Video footage has captured the incredible moment a meteor tore through the skies of Lapland, Finland, turning night into day and causing a noticeable blast. The incident happened on Thursday, November 16, and was seen on camera by a number of locals. The meteor shines incredibly brightly, but it’s not known if it hit the ground or exploded in the atmosphere. “So tonight whilst I was sat in our cottage, there was a huge bang and the cottage shook violently,” Tony Bateman, who recorded one of the videos and runs the website Aurora Service Tours, said in the video description.
“We run a live video stream capturing the night sky for aurora borealis purposes, I immediately think maybe that caught the show? So I rewind the video and sure enough, there it is. Absolute goosebumps at this stage. “What a night.”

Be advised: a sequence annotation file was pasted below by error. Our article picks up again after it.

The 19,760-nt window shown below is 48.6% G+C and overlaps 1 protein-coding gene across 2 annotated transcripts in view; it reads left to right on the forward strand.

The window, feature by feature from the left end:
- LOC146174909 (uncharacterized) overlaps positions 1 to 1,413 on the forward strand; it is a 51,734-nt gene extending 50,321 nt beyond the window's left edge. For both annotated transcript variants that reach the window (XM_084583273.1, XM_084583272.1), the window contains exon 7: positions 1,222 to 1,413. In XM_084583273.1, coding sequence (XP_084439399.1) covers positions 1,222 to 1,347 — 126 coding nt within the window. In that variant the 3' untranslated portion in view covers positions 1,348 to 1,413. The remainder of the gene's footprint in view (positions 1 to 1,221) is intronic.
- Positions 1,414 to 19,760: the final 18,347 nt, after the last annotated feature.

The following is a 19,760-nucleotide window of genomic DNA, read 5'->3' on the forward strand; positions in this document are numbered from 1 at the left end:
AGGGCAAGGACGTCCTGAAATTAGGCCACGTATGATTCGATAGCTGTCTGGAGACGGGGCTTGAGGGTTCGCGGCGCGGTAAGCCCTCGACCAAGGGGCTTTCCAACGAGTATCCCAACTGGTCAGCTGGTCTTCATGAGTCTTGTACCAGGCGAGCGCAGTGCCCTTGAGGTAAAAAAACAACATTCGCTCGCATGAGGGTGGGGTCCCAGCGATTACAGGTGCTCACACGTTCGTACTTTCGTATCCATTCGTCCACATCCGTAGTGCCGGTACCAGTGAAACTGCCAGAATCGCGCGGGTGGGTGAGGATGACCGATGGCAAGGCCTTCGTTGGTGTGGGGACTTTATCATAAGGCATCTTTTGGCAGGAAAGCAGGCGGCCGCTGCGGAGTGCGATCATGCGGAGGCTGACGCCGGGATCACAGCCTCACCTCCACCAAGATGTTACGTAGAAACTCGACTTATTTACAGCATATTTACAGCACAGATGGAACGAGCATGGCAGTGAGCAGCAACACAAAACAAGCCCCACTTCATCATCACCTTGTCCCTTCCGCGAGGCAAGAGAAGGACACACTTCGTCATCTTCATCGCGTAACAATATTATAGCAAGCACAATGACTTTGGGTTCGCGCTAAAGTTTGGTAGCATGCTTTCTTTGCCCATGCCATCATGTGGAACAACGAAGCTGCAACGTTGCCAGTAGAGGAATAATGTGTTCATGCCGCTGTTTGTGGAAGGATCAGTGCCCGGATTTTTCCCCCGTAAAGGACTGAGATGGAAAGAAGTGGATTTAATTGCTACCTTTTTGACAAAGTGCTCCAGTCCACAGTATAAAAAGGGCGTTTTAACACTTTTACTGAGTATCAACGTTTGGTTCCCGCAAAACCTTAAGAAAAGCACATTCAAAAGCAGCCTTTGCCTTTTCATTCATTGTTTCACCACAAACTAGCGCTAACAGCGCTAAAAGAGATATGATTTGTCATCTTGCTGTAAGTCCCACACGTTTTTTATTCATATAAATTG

The incident is thought to have happened at about 6.40pm local time in the skies of Inari in Finnish Lapland. The incident was so bright and powerful that there were some reports it was even heard in Norway and Russia.
“The lights came from all around us, like a massive explosion that lasted for some five or six seconds,” eyewitness Atle Staaleen told the Barents Observer.
While the event is impressive, meteors are not all that rare. Thousands of objects burn up in our atmosphere every year, but many are too small to be noticeable. Others take place over remote, uninhabited areas.
On some occasions, though, a meteor can streak over a populated area. In the case of this incident, the meteor looks like it either exploded in the air as a bolide, or hit Earth as a meteorite. We’re getting better at tracking meteorites, but we’re not perfect yet. The often used example is the Chelyabinsk meteor over Russia in 2013, which went undetected but injured hundreds of people when it exploded.
Thankfully, we don’t seem to have had a repeat this time around. But it’s a good reminder that there's a lot of stuff hitting our planet, and we need to make sure we're prepared if anything big does come our way that could pose a threat.